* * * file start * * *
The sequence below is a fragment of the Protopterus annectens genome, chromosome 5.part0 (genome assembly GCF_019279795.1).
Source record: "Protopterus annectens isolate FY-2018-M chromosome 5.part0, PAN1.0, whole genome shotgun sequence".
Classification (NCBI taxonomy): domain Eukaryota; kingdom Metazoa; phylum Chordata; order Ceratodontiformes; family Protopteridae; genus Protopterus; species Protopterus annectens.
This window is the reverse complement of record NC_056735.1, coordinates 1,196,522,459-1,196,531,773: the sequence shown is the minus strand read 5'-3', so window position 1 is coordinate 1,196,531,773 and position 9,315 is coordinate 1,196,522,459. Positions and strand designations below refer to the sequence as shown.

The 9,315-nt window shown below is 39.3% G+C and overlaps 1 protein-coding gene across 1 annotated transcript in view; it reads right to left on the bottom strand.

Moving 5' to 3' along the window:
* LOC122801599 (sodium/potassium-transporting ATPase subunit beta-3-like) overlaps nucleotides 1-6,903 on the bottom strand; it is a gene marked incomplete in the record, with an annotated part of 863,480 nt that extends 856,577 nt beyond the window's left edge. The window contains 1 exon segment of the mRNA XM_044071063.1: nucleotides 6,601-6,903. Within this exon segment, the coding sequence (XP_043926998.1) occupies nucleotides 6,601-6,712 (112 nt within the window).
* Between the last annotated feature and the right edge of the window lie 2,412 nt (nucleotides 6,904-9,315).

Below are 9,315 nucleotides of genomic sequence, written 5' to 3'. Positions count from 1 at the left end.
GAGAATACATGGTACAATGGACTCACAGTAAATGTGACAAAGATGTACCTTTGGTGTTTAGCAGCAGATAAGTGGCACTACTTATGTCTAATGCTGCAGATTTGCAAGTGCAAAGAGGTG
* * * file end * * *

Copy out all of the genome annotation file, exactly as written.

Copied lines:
The sequence below is a fragment of the Protopterus annectens genome, chromosome 5.part0 (genome assembly GCF_019279795.1).
Source record: "Protopterus annectens isolate FY-2018-M chromosome 5.part0, PAN1.0, whole genome shotgun sequence".
Classification (NCBI taxonomy): domain Eukaryota; kingdom Metazoa; phylum Chordata; order Ceratodontiformes; family Protopteridae; genus Protopterus; species Protopterus annectens.
This window is the reverse complement of record NC_056735.1, coordinates 1,196,522,459-1,196,531,773: the sequence shown is the minus strand read 5'-3', so window position 1 is coordinate 1,196,531,773 and position 9,315 is coordinate 1,196,522,459. Positions and strand designations below refer to the sequence as shown.

The 9,315-nt window shown below is 39.3% G+C and overlaps 1 protein-coding gene across 1 annotated transcript in view; it reads right to left on the bottom strand.

Moving 5' to 3' along the window:
* LOC122801599 (sodium/potassium-transporting ATPase subunit beta-3-like) overlaps nucleotides 1-6,903 on the bottom strand; it is a gene marked incomplete in the record, with an annotated part of 863,480 nt that extends 856,577 nt beyond the window's left edge. The window contains 1 exon segment of the mRNA XM_044071063.1: nucleotides 6,601-6,903. Within this exon segment, the coding sequence (XP_043926998.1) occupies nucleotides 6,601-6,712 (112 nt within the window).
* Between the last annotated feature and the right edge of the window lie 2,412 nt (nucleotides 6,904-9,315).

Below are 9,315 nucleotides of genomic sequence, written 5' to 3'. Positions count from 1 at the left end.
GAGAATACATGGTACAATGGACTCACAGTAAATGTGACAAAGATGTACCTTTGGTGTTTAGCAGCAGATAAGTGGCACTACTTATGTCTAATGCTGCAGATTTGCAAGTGCAAAGAGGTG